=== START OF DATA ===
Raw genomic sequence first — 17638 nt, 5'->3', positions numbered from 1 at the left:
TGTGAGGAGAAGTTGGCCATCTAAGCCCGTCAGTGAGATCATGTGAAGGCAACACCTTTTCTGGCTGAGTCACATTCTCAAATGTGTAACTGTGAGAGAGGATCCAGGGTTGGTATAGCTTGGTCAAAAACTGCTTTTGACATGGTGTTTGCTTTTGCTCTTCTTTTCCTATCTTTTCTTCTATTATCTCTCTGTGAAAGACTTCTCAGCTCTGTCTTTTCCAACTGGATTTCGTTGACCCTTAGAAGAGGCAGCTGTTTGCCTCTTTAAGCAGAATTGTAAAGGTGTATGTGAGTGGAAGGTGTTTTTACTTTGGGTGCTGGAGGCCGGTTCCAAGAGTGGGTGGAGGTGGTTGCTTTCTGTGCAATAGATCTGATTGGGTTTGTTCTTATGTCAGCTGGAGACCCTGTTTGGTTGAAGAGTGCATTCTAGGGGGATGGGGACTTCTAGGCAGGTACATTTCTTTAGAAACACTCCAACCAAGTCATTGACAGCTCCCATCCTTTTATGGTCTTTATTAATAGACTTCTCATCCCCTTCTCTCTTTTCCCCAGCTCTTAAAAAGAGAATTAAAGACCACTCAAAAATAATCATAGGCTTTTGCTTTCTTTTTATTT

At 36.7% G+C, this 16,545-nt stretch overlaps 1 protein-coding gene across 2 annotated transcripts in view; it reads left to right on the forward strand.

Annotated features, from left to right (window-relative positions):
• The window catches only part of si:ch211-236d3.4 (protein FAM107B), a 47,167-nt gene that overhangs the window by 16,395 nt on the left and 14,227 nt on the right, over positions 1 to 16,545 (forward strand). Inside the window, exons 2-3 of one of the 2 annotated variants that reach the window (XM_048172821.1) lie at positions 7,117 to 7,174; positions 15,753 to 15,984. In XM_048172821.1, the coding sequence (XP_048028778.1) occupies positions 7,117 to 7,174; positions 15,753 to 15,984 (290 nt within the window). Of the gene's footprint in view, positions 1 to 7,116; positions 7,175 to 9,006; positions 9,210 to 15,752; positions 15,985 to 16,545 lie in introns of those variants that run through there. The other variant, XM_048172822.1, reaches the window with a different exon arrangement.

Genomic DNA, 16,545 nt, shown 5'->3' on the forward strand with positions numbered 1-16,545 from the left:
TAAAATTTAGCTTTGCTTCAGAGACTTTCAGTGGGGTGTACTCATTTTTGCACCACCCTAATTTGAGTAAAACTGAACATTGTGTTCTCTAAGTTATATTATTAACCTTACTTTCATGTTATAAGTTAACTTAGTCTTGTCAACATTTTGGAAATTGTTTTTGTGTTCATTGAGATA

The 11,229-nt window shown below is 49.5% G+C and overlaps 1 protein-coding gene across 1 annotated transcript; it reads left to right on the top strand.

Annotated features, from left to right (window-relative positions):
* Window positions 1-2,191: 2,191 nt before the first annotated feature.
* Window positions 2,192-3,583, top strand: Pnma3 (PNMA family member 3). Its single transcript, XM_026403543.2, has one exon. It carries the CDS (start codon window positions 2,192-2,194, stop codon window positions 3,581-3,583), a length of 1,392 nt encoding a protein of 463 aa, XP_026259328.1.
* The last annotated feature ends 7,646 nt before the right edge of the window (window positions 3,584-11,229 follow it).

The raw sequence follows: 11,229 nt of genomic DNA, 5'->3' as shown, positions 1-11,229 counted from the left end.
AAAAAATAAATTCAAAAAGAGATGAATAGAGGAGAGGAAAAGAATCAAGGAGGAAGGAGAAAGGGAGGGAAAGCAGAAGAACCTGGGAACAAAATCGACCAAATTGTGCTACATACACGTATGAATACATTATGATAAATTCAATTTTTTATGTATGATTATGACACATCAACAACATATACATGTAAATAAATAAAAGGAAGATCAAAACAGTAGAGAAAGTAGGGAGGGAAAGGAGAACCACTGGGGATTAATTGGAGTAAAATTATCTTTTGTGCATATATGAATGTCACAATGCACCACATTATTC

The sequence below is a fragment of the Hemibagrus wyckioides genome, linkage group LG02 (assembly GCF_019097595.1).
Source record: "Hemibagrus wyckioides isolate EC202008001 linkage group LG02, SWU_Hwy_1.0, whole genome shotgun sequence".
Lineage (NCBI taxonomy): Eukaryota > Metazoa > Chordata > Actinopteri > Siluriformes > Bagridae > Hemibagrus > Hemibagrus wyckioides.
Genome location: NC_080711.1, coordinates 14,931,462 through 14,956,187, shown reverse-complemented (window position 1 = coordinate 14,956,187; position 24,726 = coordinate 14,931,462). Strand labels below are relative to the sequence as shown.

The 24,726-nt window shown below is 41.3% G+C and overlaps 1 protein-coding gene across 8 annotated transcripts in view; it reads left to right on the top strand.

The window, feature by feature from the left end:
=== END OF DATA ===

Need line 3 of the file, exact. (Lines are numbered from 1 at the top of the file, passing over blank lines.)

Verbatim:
At 36.7% G+C, this 16,545-nt stretch overlaps 1 protein-coding gene across 2 annotated transcripts in view; it reads left to right on the forward strand.